Failure to act on Syria proves short-sightedness

The west’s failure to effectively intervene in Syria has led to some rebel groups allying themselves with known terrorist organisations. Bashar Al-Assad, the blood-soaked dictator whose hubris lies at the centre of this terrible civil war, has ordered the military to actively target civilian areas, with horrendous humanitarian consequences.

syria online

Rebel factions such as the Al-Nusra Front have been categorised by the international community as terrorist organisations after its leader, Abu Golani, repeatedly reiterated his loyalty to Al-Qaeda. Many of the other rebels, including the Free Syrian Army, have condemned Al-Nusra for its use of suicide bombs, yet the desperation of the situation forces them to fight alongside each other against the one they call the “only true terrorist in Syria”: Al-Assad.

The current international policy on Syria is that to arm the rebels would run the risk of those weapons falling into the hands of genuine terrorists.

With such a policy in place, Free Syrians rightly feel abandoned by the UN, an organisation that is in place to help bring such atrocities to an end. We must not let fear of terrorism deter us from effectively aiding the majority of rebels in Syria.

To call Al-Assad a terrorist is not just a rhetorical moniker, it is a fact. His persistent attempts to grind down his citizens and return them to subservience have included targeting schools, children’s hospitals, electricity substations and bread and milk production. These are hardly military targets.

If we cannot bring ourselves to help millions of suffering people out of fear of terrorism, then we are being incredibly short-sighted. Not arming the rebels is guaranteed to prolong this conflict, both in the short term and the long. Without professional equipment and training, the rebels suffer heavy casualties in the face of Assad’s heavily armed and bullishly loyal troops. It will take many more deaths for the rebel military campaign to gain ground.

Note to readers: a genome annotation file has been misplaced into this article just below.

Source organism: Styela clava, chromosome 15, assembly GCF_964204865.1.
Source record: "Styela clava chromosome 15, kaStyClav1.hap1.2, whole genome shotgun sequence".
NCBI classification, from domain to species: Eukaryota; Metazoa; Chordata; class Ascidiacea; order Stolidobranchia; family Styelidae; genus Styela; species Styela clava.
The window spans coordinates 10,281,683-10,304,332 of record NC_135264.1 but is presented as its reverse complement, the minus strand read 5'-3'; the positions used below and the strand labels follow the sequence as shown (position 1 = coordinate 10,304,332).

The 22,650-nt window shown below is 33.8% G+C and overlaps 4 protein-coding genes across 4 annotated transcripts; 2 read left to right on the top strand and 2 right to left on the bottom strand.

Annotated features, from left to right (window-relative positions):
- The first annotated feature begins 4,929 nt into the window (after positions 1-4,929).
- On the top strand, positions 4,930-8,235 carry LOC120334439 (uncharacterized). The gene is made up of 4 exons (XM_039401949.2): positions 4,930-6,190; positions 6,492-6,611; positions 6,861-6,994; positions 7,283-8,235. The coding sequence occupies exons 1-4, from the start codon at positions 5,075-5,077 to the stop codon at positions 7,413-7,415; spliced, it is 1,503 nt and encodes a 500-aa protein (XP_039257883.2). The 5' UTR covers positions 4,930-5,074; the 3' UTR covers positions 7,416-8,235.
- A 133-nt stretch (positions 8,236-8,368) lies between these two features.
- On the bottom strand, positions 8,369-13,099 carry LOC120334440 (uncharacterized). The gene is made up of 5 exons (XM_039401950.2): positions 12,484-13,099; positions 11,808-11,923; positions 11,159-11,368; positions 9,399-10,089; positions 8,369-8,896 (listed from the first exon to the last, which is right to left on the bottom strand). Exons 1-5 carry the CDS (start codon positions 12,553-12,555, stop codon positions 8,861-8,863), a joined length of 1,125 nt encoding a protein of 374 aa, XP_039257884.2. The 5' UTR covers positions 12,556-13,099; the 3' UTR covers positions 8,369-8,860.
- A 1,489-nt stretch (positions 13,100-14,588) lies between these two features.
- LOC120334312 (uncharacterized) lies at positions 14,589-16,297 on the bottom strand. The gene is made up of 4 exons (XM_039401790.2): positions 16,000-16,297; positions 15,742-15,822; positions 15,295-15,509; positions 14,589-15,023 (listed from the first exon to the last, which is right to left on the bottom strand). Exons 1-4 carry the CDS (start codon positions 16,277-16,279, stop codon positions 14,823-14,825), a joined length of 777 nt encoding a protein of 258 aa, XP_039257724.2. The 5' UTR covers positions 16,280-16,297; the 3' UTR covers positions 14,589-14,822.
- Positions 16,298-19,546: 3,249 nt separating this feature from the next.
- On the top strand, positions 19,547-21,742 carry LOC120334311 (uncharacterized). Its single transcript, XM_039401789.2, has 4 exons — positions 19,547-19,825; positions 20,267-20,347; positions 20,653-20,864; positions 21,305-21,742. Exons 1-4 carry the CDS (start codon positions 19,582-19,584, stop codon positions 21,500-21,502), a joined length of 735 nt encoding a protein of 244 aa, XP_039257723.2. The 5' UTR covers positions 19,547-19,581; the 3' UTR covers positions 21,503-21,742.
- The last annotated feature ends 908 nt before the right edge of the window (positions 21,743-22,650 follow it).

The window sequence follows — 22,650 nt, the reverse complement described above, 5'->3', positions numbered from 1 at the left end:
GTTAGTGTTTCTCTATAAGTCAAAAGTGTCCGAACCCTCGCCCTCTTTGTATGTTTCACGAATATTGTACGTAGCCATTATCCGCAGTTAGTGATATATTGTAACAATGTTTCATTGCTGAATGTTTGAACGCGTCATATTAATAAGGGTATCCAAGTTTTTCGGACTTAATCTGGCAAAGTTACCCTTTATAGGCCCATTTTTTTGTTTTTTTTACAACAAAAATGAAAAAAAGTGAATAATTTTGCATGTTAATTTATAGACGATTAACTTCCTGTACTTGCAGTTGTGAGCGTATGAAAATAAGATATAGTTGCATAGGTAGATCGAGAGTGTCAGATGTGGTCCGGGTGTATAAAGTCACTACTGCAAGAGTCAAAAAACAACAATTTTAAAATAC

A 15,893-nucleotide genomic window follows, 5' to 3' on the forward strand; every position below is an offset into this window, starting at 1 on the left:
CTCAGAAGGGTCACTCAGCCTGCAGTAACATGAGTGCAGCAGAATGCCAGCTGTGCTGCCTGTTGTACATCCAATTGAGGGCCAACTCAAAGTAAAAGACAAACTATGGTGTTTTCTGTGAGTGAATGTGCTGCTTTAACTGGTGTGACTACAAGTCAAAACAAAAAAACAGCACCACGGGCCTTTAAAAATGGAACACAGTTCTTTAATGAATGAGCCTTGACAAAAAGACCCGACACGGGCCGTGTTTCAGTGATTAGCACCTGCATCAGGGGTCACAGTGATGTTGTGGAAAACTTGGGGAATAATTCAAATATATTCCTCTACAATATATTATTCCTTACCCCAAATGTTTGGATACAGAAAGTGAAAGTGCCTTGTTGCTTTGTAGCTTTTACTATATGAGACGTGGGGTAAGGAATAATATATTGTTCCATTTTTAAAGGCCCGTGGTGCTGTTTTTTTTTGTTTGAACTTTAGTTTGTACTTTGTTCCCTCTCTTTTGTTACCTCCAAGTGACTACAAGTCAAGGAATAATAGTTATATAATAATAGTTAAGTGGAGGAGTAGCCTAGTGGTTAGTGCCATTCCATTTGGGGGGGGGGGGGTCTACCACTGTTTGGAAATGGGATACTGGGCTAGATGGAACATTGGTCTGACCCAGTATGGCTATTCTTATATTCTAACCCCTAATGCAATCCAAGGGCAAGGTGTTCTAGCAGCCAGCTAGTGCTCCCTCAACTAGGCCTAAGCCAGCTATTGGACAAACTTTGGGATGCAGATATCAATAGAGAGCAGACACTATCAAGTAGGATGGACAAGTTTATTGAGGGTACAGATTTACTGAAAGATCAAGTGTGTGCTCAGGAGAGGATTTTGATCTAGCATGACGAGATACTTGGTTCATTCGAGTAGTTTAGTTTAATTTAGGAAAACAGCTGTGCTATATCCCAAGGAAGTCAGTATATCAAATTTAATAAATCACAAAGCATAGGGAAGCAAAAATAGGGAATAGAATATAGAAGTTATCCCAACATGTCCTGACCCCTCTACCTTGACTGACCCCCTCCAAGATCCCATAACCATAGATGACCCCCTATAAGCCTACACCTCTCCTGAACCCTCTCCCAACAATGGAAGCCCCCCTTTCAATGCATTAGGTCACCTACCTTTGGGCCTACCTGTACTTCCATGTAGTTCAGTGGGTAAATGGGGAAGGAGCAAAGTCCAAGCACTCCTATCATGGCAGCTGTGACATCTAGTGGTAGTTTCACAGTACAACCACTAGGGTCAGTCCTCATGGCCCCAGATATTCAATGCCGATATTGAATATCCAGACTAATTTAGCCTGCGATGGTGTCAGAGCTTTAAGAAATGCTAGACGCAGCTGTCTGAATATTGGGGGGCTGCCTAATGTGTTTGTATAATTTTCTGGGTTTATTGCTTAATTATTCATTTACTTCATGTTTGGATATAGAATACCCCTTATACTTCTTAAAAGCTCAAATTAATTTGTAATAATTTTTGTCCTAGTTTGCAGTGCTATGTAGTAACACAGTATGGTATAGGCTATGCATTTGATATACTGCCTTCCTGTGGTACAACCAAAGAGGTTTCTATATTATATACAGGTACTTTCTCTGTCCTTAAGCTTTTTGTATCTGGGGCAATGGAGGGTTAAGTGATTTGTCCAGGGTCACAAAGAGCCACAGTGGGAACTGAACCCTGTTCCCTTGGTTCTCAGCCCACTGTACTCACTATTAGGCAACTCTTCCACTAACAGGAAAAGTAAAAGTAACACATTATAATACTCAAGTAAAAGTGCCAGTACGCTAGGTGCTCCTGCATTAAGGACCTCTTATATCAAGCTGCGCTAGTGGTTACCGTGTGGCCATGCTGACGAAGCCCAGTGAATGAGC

To make matters worse, peace is far from certain even if Assad is toppled, as it is likely that another war will have to be fought between the FSA and the more radically Islamic rebels to prevent a religiously conservative  government from being installed.

In Al-Nusra-controlled territories, attempts to implement a religious court system and restrictions on alcohol and cigarettes have been met with general strikes and protests. The general consensus in Syria is moderate, and the FSA may have to forcibly quash Al-Nusra after this war to ensure a long-term peaceful legacy.

For forty years, the Syrian people have lived in a repressive climate of fear, where any negativity levelled at the Al-Assad dynasty would result in imprisonment and death.

We need to be more assured in our support of the Syrian people, or the day will come when they turn to the international community and shame us for doing nothing.

Women and children are dying – we have no excuses for not helping to stem the flow of blood. We cannot sit by and allow this to happen, as we have so many times. Look to the horror stories coming from newly-liberated Libya and Egypt, and just imagine the acts being committed by Al-Assad’s forces as they become increasingly desperate to crush the rebels.

We know Al-Assad has chemical weapons, we know how horrific the situation is at the moment and we know how much worse it can become. In the words of Primo Levi, “If not now, when?”


About Author

johnniebicket Johnnie is a third year undergraduate student of English and American Literature. His interests include Shakespeare, US foreign policy, William Blake, film photography, Tom Paine, Naomi Klein, and MF DOOM records. He describes himself as a social-minded libertarian and an anti-Friedmanite, he is also an atheist.

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January 2022
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